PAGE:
The Nobel laureate spoke at the Yale University Art Gallery on Tuesday.
Courtesy of the Faculty of Arts and Sciences
Louise Glück, winner of the 2020 Nobel Prize in Literature and Frederick Iseman Professor of Poetry at Yale, gave this year’s seminal lecture on Tuesday at the Yale University Art Gallery.
Created by the English Department in 2018, the Core Course Reading Series aims to connect students with established, award-winning writers. Past speakers include Rita Dove, Robert Pinsky and Natasha Tretheway, all former United States Poet Laureates. Glück, however, is the first Nobel laureate to lead the conference. The decision to have Glück give this year’s lecture comes after two years of disruption caused by the COVID-19 pandemic.
According to the English department website“these lectures shed light on how poetry energizes the history of the English language and also point to how students can learn to claim their own place in that history, regardless of their background.”
Canceled when the pandemic began in 2020, then held virtually in 2021, this year marks the first time in two years that the conference has been held in person. Glück’s lecture aims to celebrate his career and show the power of poetry in difficult times, according to Professor Richard Deming, director of creative writing in the Department of English.
“This year, it seemed important to me to ask Louise [Glück]”, Deming said. “In doing so, we are leaning on our own community to replenish itself and show that even though we have resisted so much over the past few years, we are still here, still strong.
Glück’s Nobel Prize win, which came during the pandemic, could not be celebrated with the usual fanfare, according to Stephanie Markovits, director of undergraduate studies in the English department.
“We hadn’t been able to properly celebrate his Nobel Prize as a department, as he did amid the pandemic,” she said. “This event would offer us the chance to come together in a way that highlights not only his contributions to the field of literature in general, but also his contributions as a teacher of poetry to our own students.”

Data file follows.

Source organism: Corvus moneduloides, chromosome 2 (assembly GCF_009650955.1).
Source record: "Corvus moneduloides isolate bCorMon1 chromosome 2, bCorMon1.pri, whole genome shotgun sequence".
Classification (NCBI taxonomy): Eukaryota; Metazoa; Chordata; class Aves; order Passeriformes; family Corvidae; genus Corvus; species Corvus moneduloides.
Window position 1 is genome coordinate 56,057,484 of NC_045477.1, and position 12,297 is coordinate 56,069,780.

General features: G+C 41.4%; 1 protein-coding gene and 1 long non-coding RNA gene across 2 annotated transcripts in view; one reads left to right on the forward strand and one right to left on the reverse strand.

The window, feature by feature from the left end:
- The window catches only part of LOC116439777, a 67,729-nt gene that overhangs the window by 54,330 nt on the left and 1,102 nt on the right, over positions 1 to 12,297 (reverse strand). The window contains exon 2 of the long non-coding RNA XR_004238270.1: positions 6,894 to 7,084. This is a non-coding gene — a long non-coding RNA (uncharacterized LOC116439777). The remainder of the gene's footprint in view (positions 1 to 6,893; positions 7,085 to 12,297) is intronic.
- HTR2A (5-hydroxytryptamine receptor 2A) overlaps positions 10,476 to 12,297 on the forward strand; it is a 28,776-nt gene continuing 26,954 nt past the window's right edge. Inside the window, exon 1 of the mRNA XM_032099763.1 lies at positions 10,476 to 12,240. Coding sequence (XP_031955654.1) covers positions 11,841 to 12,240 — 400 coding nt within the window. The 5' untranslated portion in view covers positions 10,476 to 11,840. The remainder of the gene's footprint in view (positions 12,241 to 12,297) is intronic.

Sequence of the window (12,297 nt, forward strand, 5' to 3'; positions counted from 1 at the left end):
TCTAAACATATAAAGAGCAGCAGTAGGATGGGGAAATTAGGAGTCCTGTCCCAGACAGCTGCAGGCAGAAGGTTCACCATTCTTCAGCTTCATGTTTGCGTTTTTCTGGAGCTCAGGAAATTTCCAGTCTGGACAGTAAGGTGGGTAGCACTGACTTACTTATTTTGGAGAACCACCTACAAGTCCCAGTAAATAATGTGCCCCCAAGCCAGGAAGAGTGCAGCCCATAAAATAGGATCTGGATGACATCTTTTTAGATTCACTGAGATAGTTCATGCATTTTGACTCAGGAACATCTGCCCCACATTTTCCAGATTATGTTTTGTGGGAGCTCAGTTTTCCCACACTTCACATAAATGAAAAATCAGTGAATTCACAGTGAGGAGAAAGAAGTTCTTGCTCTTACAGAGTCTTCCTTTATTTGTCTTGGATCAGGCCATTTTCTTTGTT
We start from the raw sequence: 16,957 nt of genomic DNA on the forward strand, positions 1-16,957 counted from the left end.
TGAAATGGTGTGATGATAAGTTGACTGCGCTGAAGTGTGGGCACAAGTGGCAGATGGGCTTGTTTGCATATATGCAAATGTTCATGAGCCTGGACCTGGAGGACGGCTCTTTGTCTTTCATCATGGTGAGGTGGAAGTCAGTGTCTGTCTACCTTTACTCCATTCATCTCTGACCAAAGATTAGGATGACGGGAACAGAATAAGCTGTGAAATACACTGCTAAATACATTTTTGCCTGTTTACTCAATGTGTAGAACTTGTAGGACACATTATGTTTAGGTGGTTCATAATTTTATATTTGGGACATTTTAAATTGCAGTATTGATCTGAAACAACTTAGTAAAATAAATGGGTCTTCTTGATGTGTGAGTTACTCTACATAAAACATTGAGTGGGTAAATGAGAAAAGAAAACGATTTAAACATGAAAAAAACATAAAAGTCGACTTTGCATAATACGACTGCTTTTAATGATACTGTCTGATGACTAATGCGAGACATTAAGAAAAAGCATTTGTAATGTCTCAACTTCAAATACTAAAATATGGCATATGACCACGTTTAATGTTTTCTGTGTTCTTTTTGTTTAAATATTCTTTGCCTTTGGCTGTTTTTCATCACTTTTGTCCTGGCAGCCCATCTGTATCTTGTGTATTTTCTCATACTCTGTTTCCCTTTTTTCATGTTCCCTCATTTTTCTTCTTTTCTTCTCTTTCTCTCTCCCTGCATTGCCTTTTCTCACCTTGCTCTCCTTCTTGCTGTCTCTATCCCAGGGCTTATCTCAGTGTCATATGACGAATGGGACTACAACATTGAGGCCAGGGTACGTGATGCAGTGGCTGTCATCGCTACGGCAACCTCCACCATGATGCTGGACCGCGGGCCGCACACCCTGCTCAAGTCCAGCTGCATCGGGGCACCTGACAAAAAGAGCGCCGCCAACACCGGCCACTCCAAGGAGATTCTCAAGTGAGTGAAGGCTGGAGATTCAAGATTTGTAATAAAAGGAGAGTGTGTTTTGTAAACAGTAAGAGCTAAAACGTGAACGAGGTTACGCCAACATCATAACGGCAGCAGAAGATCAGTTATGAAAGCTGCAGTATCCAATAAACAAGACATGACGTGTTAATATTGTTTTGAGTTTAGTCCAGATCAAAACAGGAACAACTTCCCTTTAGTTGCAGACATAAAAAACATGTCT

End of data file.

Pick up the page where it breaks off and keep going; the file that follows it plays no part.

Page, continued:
Glück’s work is praised for its meditations on poetic tradition and the struggles of modern life.
“Louise Gluck’s magnificent and extraordinary work was… peculiar and artful before she won the Nobel Prize,” said Cynthia Zarin, poet and professor of creative writing. “His most recent book, ‘Winter Recipes From The Collective’ continues this calm and moving speaking trajectory. Glück’s poetry is known for “[capturing] the essence of what the lyrical mode can accomplish,” according to Markovits, who said that “his poems give meaning to life.”
It is this collective agreement on the emotional intensity of Glück’s work that is at the heart of the decision to select her as keynote speaker 2021-22.
“Who better to ask than Louise, whose poems meant so much to so many of us, and whose teaching and friendship mattered immensely as a source of, say, not resilience but determination?” Deming asked. “[She] is the most important lyric poet and one of the most distinctive and urgent voices we have to work in and with the English language.
Ultimately, the Foundational Lectures are presented as a celebration of the work of the lecturer and go hand-in-hand with the course materials of the Foundational English courses – “English 125, 126, 127 and 128” – which are required for students wishing to specialize in English. As an extension of the core courses, Markovits said, “we also hope that students hearing [the lecturer’s] the work will be able to relate the poetry read by the founding lecturer to other works they have encountered in their classes, breathing new life into those works.
The conference is therefore a welcome addition. “It’s good for students to attend lectures and readings that will broaden their knowledge of the world,” Zarin said.
As for who will be chosen to lead the fundamental conference of 2023, Markovits said: “It would give the intrigue!”
The Foundation Course lecture was held at the Yale University Art Gallery.